Commission submits evidence to the United Nations Committee on Women’s equality
The Equality and Human Rights Commission has today ( 01 July) published its submission to the United Nations Committee on the Elimination of All Forms of Discrimination Against Women (CEDAW) ahead of an oral examination on July 17, which will look at the UK’s progress on women’s equality.
The British Government has signed up to CEDAW, an international Convention, which forms a bill of rights for women worldwide. As part of this, the UN Committee reports every four years on state compliance. In its submission the Commission, as a national human rights institution, identifies key issues it believes should be highlighted as actions following the examination and sets out a number of questions the Committee may wish to put to the Government.
It notes that there is no joined up national strategy to implement the Convention in the UK, although there are equality strategies for England, Scotland and Wales. Devolution and localism mean responsibility for delivery and funding is spread across different levels of government. This could lead to geographical inconsistencies and hamper national progress in, for example, the availability of services to women experiencing violence.
The Commission suggests the Committee asks the Government how it can show it is fulfilling its strategic responsibilities regardless of this situation.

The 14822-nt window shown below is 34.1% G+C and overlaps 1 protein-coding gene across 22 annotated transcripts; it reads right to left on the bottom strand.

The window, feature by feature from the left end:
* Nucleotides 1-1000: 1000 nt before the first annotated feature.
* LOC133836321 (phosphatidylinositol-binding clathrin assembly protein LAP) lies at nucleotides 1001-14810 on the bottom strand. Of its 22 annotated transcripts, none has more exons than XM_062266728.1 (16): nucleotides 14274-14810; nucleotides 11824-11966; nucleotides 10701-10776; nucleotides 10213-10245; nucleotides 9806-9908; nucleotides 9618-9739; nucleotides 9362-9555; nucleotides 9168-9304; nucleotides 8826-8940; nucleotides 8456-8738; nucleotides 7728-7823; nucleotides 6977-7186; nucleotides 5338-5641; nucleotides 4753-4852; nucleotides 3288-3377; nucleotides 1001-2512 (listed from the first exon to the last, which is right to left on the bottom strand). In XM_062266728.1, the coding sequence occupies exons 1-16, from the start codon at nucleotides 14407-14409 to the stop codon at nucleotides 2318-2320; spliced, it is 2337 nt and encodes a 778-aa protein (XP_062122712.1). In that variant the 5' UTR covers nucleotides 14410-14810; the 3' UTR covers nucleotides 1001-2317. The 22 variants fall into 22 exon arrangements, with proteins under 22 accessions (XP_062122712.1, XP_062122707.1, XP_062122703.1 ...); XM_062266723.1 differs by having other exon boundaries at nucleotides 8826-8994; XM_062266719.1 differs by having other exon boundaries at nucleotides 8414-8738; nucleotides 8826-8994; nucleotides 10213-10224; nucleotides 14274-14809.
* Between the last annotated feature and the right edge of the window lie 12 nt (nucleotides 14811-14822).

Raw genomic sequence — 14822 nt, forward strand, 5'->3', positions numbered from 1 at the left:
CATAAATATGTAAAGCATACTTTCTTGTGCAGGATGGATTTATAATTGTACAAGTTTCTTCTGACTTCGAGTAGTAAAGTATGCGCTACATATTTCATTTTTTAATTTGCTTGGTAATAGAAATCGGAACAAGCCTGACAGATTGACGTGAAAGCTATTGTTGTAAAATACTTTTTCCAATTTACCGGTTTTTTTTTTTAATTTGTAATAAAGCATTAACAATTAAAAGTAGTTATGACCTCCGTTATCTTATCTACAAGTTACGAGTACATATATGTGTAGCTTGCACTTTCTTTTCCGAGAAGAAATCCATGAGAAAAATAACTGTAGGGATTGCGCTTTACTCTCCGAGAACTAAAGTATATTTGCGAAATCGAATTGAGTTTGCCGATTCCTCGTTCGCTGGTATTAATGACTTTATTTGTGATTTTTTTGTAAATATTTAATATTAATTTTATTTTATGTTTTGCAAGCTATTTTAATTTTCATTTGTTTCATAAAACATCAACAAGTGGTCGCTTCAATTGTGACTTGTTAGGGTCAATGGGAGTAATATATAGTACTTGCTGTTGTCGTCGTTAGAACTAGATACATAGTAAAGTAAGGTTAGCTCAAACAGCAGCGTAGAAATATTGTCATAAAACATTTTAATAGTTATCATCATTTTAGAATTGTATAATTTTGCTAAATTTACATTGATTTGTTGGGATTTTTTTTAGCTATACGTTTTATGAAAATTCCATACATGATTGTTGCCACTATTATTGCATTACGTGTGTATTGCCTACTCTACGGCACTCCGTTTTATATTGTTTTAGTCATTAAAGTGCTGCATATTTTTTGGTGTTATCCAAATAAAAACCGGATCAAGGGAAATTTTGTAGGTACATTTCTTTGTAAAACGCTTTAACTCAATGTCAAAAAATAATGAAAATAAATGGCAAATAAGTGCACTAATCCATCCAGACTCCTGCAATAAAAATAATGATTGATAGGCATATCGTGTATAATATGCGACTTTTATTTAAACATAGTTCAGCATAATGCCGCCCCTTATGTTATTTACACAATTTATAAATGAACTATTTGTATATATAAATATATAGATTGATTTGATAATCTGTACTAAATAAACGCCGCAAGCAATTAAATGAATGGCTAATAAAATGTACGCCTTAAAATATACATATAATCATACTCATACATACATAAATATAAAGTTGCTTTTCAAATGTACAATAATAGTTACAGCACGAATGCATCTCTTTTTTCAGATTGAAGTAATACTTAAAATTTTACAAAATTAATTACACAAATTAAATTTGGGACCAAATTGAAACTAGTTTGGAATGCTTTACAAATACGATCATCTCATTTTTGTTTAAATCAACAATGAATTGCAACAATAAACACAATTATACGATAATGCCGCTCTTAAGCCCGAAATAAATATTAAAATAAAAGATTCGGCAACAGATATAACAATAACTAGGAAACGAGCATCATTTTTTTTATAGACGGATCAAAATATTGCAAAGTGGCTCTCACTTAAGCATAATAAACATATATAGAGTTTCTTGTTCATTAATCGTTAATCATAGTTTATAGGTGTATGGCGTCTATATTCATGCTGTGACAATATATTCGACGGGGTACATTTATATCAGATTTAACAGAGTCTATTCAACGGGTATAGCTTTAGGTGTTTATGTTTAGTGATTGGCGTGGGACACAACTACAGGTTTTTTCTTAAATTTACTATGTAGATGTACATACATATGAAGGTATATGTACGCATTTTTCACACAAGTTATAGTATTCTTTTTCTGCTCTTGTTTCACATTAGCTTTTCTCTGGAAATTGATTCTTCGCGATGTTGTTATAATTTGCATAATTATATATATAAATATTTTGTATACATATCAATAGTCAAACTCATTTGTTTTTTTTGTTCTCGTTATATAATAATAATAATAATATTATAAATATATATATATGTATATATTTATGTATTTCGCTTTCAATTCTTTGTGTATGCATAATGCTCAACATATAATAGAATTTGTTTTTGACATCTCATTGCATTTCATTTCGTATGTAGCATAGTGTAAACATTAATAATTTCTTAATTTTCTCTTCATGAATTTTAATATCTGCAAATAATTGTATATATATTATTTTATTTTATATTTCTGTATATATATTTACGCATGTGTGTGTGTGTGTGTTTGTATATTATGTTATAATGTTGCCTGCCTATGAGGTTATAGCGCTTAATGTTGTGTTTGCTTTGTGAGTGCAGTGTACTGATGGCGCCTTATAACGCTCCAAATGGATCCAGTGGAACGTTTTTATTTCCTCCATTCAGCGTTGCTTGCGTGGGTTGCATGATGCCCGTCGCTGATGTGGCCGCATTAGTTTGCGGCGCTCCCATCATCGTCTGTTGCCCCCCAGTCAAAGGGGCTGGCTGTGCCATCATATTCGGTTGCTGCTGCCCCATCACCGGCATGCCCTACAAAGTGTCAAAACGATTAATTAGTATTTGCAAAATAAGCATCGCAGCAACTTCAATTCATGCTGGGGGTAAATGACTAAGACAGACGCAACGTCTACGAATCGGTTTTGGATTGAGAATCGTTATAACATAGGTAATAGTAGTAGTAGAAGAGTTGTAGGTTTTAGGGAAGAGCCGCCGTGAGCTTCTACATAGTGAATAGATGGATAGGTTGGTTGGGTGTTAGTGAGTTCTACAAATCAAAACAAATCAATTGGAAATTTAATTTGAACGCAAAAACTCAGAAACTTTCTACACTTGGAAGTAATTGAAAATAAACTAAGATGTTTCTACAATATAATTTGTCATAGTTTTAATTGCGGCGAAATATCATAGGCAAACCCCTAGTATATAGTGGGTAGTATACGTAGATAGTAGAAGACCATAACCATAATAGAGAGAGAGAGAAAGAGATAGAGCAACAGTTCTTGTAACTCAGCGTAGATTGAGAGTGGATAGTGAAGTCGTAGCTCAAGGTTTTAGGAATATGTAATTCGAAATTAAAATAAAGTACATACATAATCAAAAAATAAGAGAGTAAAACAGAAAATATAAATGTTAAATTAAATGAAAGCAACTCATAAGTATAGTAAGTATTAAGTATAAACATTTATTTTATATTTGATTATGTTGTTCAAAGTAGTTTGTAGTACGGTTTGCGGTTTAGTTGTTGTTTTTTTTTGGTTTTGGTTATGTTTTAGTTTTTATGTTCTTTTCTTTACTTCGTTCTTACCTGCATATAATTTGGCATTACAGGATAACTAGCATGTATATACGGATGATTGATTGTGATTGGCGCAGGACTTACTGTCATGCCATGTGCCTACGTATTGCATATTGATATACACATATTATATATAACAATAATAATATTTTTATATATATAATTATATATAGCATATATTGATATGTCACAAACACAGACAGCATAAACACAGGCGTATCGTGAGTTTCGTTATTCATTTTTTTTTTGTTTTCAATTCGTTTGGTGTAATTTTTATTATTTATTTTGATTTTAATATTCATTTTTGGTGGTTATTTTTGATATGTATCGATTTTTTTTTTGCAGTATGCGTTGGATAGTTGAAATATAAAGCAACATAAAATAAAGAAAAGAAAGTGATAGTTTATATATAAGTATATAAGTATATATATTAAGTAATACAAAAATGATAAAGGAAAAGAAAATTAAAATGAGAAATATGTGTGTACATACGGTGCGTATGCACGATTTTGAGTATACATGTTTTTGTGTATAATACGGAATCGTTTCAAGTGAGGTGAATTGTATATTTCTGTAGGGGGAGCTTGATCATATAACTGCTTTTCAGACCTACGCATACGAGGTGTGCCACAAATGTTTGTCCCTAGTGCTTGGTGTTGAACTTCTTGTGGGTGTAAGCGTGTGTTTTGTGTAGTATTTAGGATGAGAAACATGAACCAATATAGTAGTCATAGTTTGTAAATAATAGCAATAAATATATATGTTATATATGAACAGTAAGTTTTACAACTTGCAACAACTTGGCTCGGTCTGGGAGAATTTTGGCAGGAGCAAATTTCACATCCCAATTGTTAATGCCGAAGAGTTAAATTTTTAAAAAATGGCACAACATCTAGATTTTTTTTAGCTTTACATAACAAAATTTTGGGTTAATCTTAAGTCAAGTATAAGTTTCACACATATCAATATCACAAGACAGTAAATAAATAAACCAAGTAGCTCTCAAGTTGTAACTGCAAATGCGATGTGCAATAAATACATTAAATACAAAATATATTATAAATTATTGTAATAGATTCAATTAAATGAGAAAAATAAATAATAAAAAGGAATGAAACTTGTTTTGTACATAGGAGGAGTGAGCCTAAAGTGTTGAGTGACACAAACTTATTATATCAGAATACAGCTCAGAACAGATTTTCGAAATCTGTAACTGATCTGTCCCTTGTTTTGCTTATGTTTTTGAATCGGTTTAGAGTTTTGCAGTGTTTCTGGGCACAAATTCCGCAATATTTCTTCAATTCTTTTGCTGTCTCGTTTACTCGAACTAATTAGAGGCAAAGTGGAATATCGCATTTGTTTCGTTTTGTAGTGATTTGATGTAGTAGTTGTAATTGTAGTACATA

Further questions raise issues around legal aid and access to justice; the effect of austerity measures on women and how these are assessed and mitigated and how the persistent educational and occupational gender segregation that contribute to the pay gap will be tackled.
The Commission further addresses female genital mutilation (FGM), noting that since the Act banning FGM came into force in 1985 there has not been a single prosecution. It asks what plans the Government has to enable this to happen and how will it support communities to abandon the practice.
The submission also calls on the Committee to raise questions relating to the gap between the demand for flexible work and affordable child-care, particularly for disabled and disadvantaged children. Commission Director of Human Rights, Anna Henry said: “CEDAW is an international human rights treaty that focuses on equality between women and men in all areas of life. The UK is one of 186 countries that have signed up to the Convention and by doing so it is obliged to respect, protect and fulfil women’s rights.
“Since the last periodic review by the Committee, the Government has made efforts to promote women and girls’ equality, but there is still further scope for improvement in a number of areas on which we have focused.”